Roller Skates and Slow Walking by Katherine Shelton

Roller Skates and Slow Walking

Pulsing through childhood on the flat concrete sidewalks of New Orleans
metal skates clamped onto our shoes
skate keys slung over our backs on red ribbons
we hunched and pumped, swung our arms
pushing through the steamy air to fly along
rasping sound of metal wheels on cement.
We walked tall on stilts, broke bounce records on our squeaky pogo sticks,
Soon we would be as tall as our mothers, as fast as our big brothers
who rode their fat-tire bikes by us in lordly disdain
On our breaks we guzzled Cokes and Delaware Punch
shared bags of potato chips, licking the salt from our fingers
our small gang of hoppers, shrieking into the dusk, cicadas humming,
family dogs chasing us, until the final game of Hide-and-Seek was over.
The southern night fell fast and dark,
we picked up our skates and went home.

Years later when I was learning Vipassana meditation to gain the benefits of calmness and enjoy the present moment in a reflective way I was practicing slow walking. The retreat was a week long, day after day of 45 minutes of sitting meditation and then 45 minutes of walking meditation. I thought the walking would be easy after the sitting. But as soon as I lifted my foot infinitessimally slowly I wanted to bolt. My body buzzed with memories of the childhood games I had played. Skating and jumping and running seemed trapped in my blood. How I had loved that play. How could I possibly slow down this much? Where was the skate key to unwind the speed?
At that first retreat at Lama Foundation, near the old handbuilt hippie dome, under the watchful eyes of the turtle-like teachers I paced back and forth my heart racing and awaiting the moment of release back up to speed at the end of the 45 minute walking meditation. But gradually as I placed my foot and heard the crunch of the pine needles, and their acrid balsam scent filled my head, I felt I could take another step. My thoughts evaporated, I became the lifting, moving, placing. Reward enough in being in this exact moment. There was no other place or time. I was filled with only those sensations.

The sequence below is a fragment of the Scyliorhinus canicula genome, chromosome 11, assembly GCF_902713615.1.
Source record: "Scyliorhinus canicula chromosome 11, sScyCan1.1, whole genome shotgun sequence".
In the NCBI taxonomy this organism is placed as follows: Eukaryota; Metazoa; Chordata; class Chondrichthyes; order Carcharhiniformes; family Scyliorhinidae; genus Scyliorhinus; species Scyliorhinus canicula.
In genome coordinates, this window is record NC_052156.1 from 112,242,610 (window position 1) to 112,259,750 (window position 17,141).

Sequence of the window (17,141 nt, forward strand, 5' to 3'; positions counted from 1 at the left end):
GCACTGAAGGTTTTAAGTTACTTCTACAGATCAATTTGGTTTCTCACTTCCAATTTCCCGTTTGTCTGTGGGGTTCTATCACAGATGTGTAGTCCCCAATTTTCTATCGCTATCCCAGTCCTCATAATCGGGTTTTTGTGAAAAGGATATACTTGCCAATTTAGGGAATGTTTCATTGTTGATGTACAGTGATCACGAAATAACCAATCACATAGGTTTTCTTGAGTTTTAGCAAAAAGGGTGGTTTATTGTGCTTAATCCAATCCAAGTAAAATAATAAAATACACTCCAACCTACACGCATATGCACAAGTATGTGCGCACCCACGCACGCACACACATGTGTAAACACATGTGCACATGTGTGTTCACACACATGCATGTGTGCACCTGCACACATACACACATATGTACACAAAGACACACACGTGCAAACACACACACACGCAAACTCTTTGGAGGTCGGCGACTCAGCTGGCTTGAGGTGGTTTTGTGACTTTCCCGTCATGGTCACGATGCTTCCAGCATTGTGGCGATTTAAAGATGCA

Still later I was practicing my slow walking in an arroyo near Mountain Cloud Zen Center in Santa Fe. My body no longer went into twitchy overdrive and I no longer felt like I was going to jump out of my skin. I bowed to the short path of familiar earth, chamisa, red sandstone rocks, the dappled sunlight through juniper and pinyon patterning my path. After a few steps I saw a fuzzy caterpillar beside me and watched it inch along to reach the end of the path before me. I had finally learned slow walking.
I called myself in: home free.

Women’s March!

So emotional and redemptive–here I am with my mini cohort within the larger Delaware Planed Parenthood bus. Visiting friends an easy distance from D.C.

Photo by Hannah Duggan.

We’re at the Mary McLeod Bethune Memorial of all places. I read a biography of her when I was in grade school and always loved her because she was an educator. Maybe I had an intuition I was going to become a teacher–and there weren’t many biographies of people famous for that.

Wikipedia says:

The monument is the first statue erected on public land in Washington, D.C. to honor an African American and a woman. The statue features an elderly Mrs. Bethune handing a copy of her legacy to two young black children. Mrs. Bethune is supporting herself by a cane given to her by President Franklin D. Roosevelt.

Mary McLeod Bethune Memorial, Washington, D.C.

Mary McLeod Bethune Memorial, Washington, D.C.

May I just say she isn’t the only person in the photo using a cane. That, and a newish pair of boots (my old ones literally fell apart), were my trusty allies.

March on!

White Line–Musing on Love’s Education

Driving at night on a dark country road, I always think of someone I once loved who taught me to navigate by the white right hand line. It’s a handy bit of information. I never think of it though, without remembering the relationship, which came to a sad end.
When I bang a jar bottom to open it, when I put raisins or olives in a cooked dish, when I use the expression “God willing and the creek don’t rise,” I think of those who introduced me to these small yet pungent things.